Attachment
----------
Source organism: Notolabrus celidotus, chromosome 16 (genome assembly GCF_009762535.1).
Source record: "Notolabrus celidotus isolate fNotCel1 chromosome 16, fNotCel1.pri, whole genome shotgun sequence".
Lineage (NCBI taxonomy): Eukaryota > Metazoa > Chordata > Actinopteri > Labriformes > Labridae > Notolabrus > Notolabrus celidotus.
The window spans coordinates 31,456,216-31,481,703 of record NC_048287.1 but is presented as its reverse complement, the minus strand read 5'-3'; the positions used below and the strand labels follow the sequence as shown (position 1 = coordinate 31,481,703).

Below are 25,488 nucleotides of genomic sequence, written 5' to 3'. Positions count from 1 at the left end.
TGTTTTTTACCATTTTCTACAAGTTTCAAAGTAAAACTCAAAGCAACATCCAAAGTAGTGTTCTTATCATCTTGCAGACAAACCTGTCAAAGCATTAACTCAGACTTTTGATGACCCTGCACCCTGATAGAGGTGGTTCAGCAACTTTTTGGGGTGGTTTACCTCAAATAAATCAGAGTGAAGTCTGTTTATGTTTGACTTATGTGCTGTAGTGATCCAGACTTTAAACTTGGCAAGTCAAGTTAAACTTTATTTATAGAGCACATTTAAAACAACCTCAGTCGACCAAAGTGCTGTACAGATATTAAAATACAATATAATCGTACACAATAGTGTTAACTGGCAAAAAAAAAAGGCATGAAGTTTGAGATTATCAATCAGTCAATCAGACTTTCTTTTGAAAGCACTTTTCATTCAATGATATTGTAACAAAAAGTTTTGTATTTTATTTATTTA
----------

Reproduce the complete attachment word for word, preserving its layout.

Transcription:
Source organism: Notolabrus celidotus, chromosome 16 (genome assembly GCF_009762535.1).
Source record: "Notolabrus celidotus isolate fNotCel1 chromosome 16, fNotCel1.pri, whole genome shotgun sequence".
Lineage (NCBI taxonomy): Eukaryota > Metazoa > Chordata > Actinopteri > Labriformes > Labridae > Notolabrus > Notolabrus celidotus.
The window spans coordinates 31,456,216-31,481,703 of record NC_048287.1 but is presented as its reverse complement, the minus strand read 5'-3'; the positions used below and the strand labels follow the sequence as shown (position 1 = coordinate 31,481,703).

Below are 25,488 nucleotides of genomic sequence, written 5' to 3'. Positions count from 1 at the left end.
TGTTTTTTACCATTTTCTACAAGTTTCAAAGTAAAACTCAAAGCAACATCCAAAGTAGTGTTCTTATCATCTTGCAGACAAACCTGTCAAAGCATTAACTCAGACTTTTGATGACCCTGCACCCTGATAGAGGTGGTTCAGCAACTTTTTGGGGTGGTTTACCTCAAATAAATCAGAGTGAAGTCTGTTTATGTTTGACTTATGTGCTGTAGTGATCCAGACTTTAAACTTGGCAAGTCAAGTTAAACTTTATTTATAGAGCACATTTAAAACAACCTCAGTCGACCAAAGTGCTGTACAGATATTAAAATACAATATAATCGTACACAATAGTGTTAACTGGCAAAAAAAAAAGGCATGAAGTTTGAGATTATCAATCAGTCAATCAGACTTTCTTTTGAAAGCACTTTTCATTCAATGATATTGTAACAAAAAGTTTTGTATTTTATTTATTTA